Jose Mourinho, Sir Ben Ainslie, Tyson Fury and Zara and Mike Tindall have added their names to a list of more than 100 sporting personalities and professionals to endorse the Telegraph ‘s “Keep Kids Active in Lockdown” campaign.
Tyrone Mings, Graham Gooch, Tracey Neville and Tim Henman were also among a second wave of signatories to a letter from the Telegraph to Oliver Dowden, the Secretary of State for Digital, Culture, Media and Sport, asking for under-18s outdoor sport to be exempt from the second national coronavirus lockdown.
The growing pressure on ministers came as the Government made its first policy shift on children’s sport since the campaign launched.
Following lobbying from DCMS officials, the Department for Education issued new guidelines to schools instructing them to put an hour a day aside for physical activity “wherever possible”, as well as permitting them to bring in “external coaches” and to continue to offer before and after-school clubs for those children whose parents work full-time.
That was after two MPs revealed they were seeking an urgent parliamentary debate as a result of the Telegraph campaign, there were calls for England to follow Scotland’s lead by exempting under-12s from strict social-distancing rules and new claims by doctors about a link between playing football and rugby and improved immunity from Covid-19.
The sheer strength of feeling the children’s sport ban has provoked was demonstrated by the high-profile sports figures who lined up to add their backing to the Telegraph with Mike Gatting, Greg Rusedski and Chrissie Wellington also adding their support ahead of the new restrictions coming into force at midnight on Wednesday night.
“I read about the Telegraph campaign and you can write my name on it,” Mourinho said on Wednesday. “This is a cause that I feel really, really on the kids’ side, on the kids’ parents’ side. I understand perfectly, it is one of the situations where it should be done in a different way.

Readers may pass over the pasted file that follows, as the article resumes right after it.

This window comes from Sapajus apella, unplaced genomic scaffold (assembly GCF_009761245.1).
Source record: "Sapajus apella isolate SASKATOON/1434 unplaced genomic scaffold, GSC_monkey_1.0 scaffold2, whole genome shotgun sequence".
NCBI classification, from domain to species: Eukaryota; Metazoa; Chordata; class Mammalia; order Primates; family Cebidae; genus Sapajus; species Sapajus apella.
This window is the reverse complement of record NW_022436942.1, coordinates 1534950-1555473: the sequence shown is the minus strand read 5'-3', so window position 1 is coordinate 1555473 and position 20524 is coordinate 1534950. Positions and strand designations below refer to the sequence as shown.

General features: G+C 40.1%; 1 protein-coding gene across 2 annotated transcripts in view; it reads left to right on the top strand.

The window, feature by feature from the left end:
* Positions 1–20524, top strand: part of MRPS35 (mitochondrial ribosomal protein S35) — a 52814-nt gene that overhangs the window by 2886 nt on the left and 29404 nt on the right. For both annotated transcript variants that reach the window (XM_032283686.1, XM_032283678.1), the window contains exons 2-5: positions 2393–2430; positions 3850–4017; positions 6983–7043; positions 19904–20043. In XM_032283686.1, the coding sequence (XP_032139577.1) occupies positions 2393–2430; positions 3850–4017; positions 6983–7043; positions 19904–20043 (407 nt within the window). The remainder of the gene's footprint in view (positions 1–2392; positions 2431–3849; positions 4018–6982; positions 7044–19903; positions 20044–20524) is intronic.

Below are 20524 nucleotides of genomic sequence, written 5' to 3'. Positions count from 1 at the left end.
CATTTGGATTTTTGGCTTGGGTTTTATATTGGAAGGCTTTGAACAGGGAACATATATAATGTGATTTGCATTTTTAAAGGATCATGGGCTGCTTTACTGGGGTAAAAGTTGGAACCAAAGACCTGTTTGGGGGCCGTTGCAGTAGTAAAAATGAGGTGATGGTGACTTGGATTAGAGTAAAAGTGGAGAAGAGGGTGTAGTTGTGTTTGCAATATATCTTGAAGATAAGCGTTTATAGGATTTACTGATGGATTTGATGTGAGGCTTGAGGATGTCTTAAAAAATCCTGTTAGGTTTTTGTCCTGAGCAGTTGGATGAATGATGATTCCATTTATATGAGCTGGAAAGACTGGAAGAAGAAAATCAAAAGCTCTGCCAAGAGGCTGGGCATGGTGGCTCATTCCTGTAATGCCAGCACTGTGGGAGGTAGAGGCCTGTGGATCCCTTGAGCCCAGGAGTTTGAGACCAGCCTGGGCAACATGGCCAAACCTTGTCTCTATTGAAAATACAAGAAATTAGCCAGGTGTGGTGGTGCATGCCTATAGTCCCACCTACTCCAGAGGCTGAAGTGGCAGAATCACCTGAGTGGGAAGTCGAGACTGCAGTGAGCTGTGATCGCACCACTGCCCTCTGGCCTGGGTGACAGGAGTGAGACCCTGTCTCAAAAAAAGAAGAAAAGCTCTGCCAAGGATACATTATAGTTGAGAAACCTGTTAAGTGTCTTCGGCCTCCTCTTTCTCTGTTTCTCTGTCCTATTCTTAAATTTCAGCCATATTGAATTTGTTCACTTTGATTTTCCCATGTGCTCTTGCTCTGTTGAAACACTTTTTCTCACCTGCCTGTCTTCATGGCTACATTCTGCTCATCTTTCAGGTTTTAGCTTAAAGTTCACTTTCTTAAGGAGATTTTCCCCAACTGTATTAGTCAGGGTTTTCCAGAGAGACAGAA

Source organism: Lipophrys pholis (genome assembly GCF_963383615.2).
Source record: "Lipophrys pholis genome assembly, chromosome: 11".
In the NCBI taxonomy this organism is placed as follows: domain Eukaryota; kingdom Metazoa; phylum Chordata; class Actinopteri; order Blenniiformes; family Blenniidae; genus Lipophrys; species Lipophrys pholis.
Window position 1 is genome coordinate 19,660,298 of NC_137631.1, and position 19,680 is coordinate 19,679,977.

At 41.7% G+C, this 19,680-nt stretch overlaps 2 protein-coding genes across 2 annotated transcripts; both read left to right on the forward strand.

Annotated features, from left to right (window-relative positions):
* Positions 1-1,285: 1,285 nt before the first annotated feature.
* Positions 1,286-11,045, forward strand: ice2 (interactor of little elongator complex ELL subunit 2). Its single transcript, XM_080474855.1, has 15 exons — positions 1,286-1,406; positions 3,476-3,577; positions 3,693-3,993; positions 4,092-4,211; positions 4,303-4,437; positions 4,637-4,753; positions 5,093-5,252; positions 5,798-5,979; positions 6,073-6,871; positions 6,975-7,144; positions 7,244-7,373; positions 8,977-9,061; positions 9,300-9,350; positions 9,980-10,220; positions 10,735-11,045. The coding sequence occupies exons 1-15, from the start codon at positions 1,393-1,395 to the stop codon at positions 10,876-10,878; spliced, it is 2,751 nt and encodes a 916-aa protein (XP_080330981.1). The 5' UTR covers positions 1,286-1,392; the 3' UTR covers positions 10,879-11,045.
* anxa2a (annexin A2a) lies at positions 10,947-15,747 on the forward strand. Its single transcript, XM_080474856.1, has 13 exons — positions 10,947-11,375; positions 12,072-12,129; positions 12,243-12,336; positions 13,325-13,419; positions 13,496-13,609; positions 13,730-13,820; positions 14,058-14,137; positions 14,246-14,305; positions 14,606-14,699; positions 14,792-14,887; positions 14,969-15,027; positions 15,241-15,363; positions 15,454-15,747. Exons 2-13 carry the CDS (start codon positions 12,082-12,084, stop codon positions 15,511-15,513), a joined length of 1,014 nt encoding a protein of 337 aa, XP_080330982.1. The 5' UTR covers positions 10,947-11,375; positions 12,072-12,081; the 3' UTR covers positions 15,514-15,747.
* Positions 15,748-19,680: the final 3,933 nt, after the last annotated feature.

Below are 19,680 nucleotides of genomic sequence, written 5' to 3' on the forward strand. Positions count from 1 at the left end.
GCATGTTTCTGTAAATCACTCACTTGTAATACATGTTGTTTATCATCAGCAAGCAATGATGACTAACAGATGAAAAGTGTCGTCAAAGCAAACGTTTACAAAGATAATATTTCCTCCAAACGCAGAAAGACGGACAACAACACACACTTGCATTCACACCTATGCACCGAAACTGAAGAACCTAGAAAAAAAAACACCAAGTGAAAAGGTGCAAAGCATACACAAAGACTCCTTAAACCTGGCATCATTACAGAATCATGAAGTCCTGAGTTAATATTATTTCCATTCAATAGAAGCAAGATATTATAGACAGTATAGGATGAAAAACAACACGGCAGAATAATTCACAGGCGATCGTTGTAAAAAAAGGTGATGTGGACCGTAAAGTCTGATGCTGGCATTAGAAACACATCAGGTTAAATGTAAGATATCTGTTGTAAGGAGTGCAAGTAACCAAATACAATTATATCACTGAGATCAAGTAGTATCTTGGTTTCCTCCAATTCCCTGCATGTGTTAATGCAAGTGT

“Today is one of two special days in the year for me. It’s my daughter’s birthday. She is not a kid any more, she is 24, but I still look at my two kids as kids, and I am totally on the kids’ side.”
Mourinho was joined by Aston Villa and England defender Mings, who runs the Tyrone Mings Academy for young footballers aged between six and 16 in the South- West and Midlands area and has also supported mental health campaigns alongside the Duke of Cambridge.
Ainslie said he “wholeheartedly” backed the campaign. “Growing up in Cornwall as a boy sailing was my passion. Not only was it fun, it was an escape, it was exciting.
“It taught me about responsibility, about teamwork. It allowed me to explore and to test my limits. And of course it kept me active. It’s vital that this generation of children do not lose the opportunity to be active; to get out there and explore their own limits.”
Despite attempting to ensure children would be more physically active during the school day, the Government’s new guidelines were criticised on Wednesday by the Youth Sport Trust.
Its chief executive, Ali Oliver, said: “Government’s latest guidance has rightly confirmed that physical education can, and should, still go ahead during the lockdown. However the clampdown on extracurricular sport – except for childcare purposes – is hugely confusing and counterproductive.
“Children will be deprived of sport outside of school during this lockdown. They should not be deprived of extracurricular sport within school too.”
Ministers were also facing further questions from MPs, with Ben Bradley, the chair of the All-Party Parliamentary Group for Sport, revealing he was applying for an urgent parliamentary debate on the children’s sport ban.
He said: “The scientists have been clear, speaking to MPs, that they’ve not recommended shutting down outdoor youth sports. They’ve said there is no scientific basis for it.
“It’s clear from the Telegraph campaign and others that there’s a real appetite for these sports to continue.”
Damian Collins, the former chair of the DCMS select committee, also said he wanted a parliamentary debate on the ban, while Alice Ferguson, director at Playing Out, which fights to protect child access to the outdoors, called for England to follow Scotland’s lead by exempting under-12s. “When it is more difficult for them to be doing organised activities and team sports, it’s so important that they have still got access to that kind of very natural, simple way of being outside and being physically active,” Ferguson said.
“Nicola Sturgeon quite early on said that, on balance, the evidence points in the direction that children under 12 shouldn’t have to distance when outside.”
The Telegraph campaign has also been backed by two sporting doctors: Dr Steffan Griffin, who has held clinical roles with London Irish, Chelsea and West Ham United, and Dr Andrew Murray, the chief medical officer for European Tour golf.